Some people want to add a little (or a lot of) sparkle to their rings by incorporating stones. Diamonds are generally the first stone that comes to mind when people picture an engagement ring. For reasons ranging from taste to budget to politics, some people are leaving diamonds behind. So where do you start when choosing a stone? First, keep in mind that rings go through more wear and tear than most jewelry, especially wedding rings since they are typically worn daily. Second, remember that all stones are not created equal, so be sure that you consider how your stone choice will hold up so that you can love wearing your ring for years to come.
Many of my couples often mention the infamous De Beers advertising campaign (that turned the diamond engagement ring into a modern day tradition) as the reason they are looking at alterntives. While it is true a De Beers ad successfully made diamonds the standard choice (and I agree that might feel totally slimy) it is not a reason to dismiss them entirely if you do want a stone. After all diamonds were used in wedding jewelry long before and for good reason...there is nothing harder! (seriously, google their industrial uses) Many stones will scratch or become cloudy over time as they spend their days knocking into things harder than themselves, but not diamonds. Decades down the road (aside from needing an occasional cleaning) the surface of this stone will look the same as the day you got it.
At With These Rings we are able to outsource three types of diamonds, all ethically sourced and equally beautiful.
- Canadian mined
- Lab grown
We also offer couples the option to bring in their own family stones for their rings. Such a wonderful way to add more meaning to your ring, along with the most efficient way to recycle!
Mohs Hardness: 10
Sapphires and Rubies
Sapphires and rubies are quite durable and great stone choices for wedding or engagement rings. These stones are each a type of corundum and their colors come from different impurities, typically metals, trapped inside the structure. Rubies range from pink to red. In addition to the commonly known blue, sapphires come in a rainbow of colors including varying hues of pink, padparadscha, orange, yellow, green, teal, purple, colorless/white, and black. They can even be found with multiple colors in a single stone. Historically sapphires have been featured in engagement rings (including Princess Diana’s) because they represent loyalty, honesty, and devotion. Sapphires can be found locally, as close as Montana. Some of my clients have even gone out to dig up their own!
White sapphires are a common choice as a diamond alternative due to their durability. But one thing to keep in mind is that they lack the sparkle and fire of a diamond.
Mohs Hardness: 9
Moissanite is a rare mineral that was discovered in a meteor crater during the Victorian era. Today it is most commonly man made, grown to have the same chemical and physical properties of that unique mineral. Moissanite is actually harder than sapphires and rubies but still not quite as hard as a diamond. It does however surpass the diamond in its fire, the colorful sparkle that you see when your stone catches the light. Moissanites have a much lower price point than diamonds. Also since these stones are man made they are a completely green and ethical choice. These qualities make moissanite an excellent alternative for someone who wants the look of a diamond, but not a diamond.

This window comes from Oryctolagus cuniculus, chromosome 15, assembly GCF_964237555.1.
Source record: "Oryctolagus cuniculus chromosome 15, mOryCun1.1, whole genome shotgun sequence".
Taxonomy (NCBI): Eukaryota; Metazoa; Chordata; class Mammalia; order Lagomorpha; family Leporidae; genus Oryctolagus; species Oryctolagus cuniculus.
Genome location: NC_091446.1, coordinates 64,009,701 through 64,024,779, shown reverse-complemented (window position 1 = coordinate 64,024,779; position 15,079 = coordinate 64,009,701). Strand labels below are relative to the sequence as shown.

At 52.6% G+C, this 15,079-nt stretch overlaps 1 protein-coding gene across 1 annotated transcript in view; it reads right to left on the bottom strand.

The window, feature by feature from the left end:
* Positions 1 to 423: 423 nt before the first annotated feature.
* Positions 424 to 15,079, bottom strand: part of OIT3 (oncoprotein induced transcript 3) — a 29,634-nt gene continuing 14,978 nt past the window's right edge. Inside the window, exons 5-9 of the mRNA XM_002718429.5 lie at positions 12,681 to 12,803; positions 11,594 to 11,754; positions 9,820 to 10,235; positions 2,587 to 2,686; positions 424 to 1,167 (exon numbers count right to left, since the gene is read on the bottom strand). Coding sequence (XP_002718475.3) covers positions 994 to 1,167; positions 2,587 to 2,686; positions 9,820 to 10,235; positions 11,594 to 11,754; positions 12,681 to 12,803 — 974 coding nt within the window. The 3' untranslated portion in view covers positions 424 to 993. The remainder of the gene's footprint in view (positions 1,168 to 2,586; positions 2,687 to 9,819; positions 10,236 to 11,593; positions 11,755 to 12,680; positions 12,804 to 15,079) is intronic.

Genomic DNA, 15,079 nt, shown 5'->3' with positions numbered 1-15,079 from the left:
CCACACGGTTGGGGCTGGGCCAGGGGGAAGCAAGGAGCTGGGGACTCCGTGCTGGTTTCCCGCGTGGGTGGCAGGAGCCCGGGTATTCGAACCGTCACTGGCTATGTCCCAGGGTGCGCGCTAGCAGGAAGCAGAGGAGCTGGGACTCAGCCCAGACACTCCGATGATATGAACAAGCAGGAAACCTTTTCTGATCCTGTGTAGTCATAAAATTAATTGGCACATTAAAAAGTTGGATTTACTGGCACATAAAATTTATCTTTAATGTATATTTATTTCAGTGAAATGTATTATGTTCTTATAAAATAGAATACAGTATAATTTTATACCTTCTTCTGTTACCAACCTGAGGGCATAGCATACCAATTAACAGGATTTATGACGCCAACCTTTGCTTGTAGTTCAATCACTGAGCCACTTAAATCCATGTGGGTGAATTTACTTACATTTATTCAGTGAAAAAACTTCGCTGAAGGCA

We can also outsource moissanites in a variety colors and even vintage cuts for people who want something a little less traditional, but still want the durability and sparkle.
Mohs Hardness: 9.25
A few notes on "Hardness"
People often learn about the 1-10 Mohs hardness scale and think that means that sapphires and diamonds are very close in their hardness. So I do think that it is important to share a visual of what that scale actually looks like. You can see that diamonds are many times harder than corundum (both sapphires and rubies).
When talking about the hardness of the stone we are simply looking at the surface of a stone and how easily it will scratch. In other words, how many objects will you interact with everyday that are harder than your stone? Some stones are very soft compared to other materials which is why they scratch and/or turn cloudy (a cloudy surface is just a surface that is completely covered in fine scratches).
Fun science fact: A diamond is definitely your hardest option, but just like most other gemstones if you smash it with a hammer and it will absolutely break. This is because the structure that makes it so hard also makes it brittle. (This is one reason why it is important to consider the cut of your stone. Some cuts can have a very thin edge which can lead to chipping over time.) On the opposite end of the spectrum jade has a very soft surface (around 3 on the Mohs scale) but is very "tough" or hard to break which is why it is often carved into bracelets.
Some people do decide to incorporate softer stones into their rings for a variety of reasons. As someone with a silver (read: very soft) wedding band with no stones, I totally get it! I appreciate how things wear and change with time. I just want to make sure that my couples know what they are getting into. With soft stones odds are likely that you might have to replace them down the line. If you are considering a softer stone I am happy to talk with you about your options and the best setting choices to help keep it safe for as long as possible.
And remember that stones are optional! Don't feel like you need to add a stone to make it official or special. I can't tell you how often people look at my very simple ring and say something like "but you're a jeweler, you could have had whatever you wanted." I am always happy to let them know that I do have exactly what I want. And I would like for you to have that too, whatever that looks like for you!